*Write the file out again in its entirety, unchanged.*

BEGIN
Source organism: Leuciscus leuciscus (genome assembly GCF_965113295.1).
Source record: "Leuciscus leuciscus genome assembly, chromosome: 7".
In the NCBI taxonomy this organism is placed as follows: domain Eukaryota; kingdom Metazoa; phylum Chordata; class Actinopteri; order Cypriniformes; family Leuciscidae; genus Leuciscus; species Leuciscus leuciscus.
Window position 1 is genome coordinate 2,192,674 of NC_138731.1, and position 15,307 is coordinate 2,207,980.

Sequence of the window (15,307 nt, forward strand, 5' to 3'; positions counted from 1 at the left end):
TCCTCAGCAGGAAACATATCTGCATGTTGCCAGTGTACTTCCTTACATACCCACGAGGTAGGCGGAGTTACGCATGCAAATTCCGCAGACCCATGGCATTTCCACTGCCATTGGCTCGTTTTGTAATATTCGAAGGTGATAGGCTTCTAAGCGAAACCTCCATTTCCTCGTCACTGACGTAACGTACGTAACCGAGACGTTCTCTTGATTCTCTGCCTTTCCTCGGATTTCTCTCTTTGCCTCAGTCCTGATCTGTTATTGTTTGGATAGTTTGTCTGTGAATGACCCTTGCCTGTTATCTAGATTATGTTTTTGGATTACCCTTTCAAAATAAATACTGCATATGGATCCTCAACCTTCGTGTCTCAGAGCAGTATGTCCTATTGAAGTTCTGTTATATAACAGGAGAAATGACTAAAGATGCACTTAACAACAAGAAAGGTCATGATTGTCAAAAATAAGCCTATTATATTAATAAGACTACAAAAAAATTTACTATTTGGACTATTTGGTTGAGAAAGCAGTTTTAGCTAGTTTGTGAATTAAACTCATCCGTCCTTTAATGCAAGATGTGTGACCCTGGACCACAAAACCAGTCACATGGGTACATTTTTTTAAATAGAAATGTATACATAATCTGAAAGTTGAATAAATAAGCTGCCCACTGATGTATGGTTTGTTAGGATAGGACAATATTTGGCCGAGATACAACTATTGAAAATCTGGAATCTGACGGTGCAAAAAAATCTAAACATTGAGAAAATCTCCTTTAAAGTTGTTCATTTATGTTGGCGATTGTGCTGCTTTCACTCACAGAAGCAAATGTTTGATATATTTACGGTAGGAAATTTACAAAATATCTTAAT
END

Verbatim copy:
Source organism: Leuciscus leuciscus (genome assembly GCF_965113295.1).
Source record: "Leuciscus leuciscus genome assembly, chromosome: 7".
In the NCBI taxonomy this organism is placed as follows: domain Eukaryota; kingdom Metazoa; phylum Chordata; class Actinopteri; order Cypriniformes; family Leuciscidae; genus Leuciscus; species Leuciscus leuciscus.
Window position 1 is genome coordinate 2,192,674 of NC_138731.1, and position 15,307 is coordinate 2,207,980.

Sequence of the window (15,307 nt, forward strand, 5' to 3'; positions counted from 1 at the left end):
TCCTCAGCAGGAAACATATCTGCATGTTGCCAGTGTACTTCCTTACATACCCACGAGGTAGGCGGAGTTACGCATGCAAATTCCGCAGACCCATGGCATTTCCACTGCCATTGGCTCGTTTTGTAATATTCGAAGGTGATAGGCTTCTAAGCGAAACCTCCATTTCCTCGTCACTGACGTAACGTACGTAACCGAGACGTTCTCTTGATTCTCTGCCTTTCCTCGGATTTCTCTCTTTGCCTCAGTCCTGATCTGTTATTGTTTGGATAGTTTGTCTGTGAATGACCCTTGCCTGTTATCTAGATTATGTTTTTGGATTACCCTTTCAAAATAAATACTGCATATGGATCCTCAACCTTCGTGTCTCAGAGCAGTATGTCCTATTGAAGTTCTGTTATATAACAGGAGAAATGACTAAAGATGCACTTAACAACAAGAAAGGTCATGATTGTCAAAAATAAGCCTATTATATTAATAAGACTACAAAAAAATTTACTATTTGGACTATTTGGTTGAGAAAGCAGTTTTAGCTAGTTTGTGAATTAAACTCATCCGTCCTTTAATGCAAGATGTGTGACCCTGGACCACAAAACCAGTCACATGGGTACATTTTTTTAAATAGAAATGTATACATAATCTGAAAGTTGAATAAATAAGCTGCCCACTGATGTATGGTTTGTTAGGATAGGACAATATTTGGCCGAGATACAACTATTGAAAATCTGGAATCTGACGGTGCAAAAAAATCTAAACATTGAGAAAATCTCCTTTAAAGTTGTTCATTTATGTTGGCGATTGTGCTGCTTTCACTCACAGAAGCAAATGTTTGATATATTTACGGTAGGAAATTTACAAAATATCTTAAT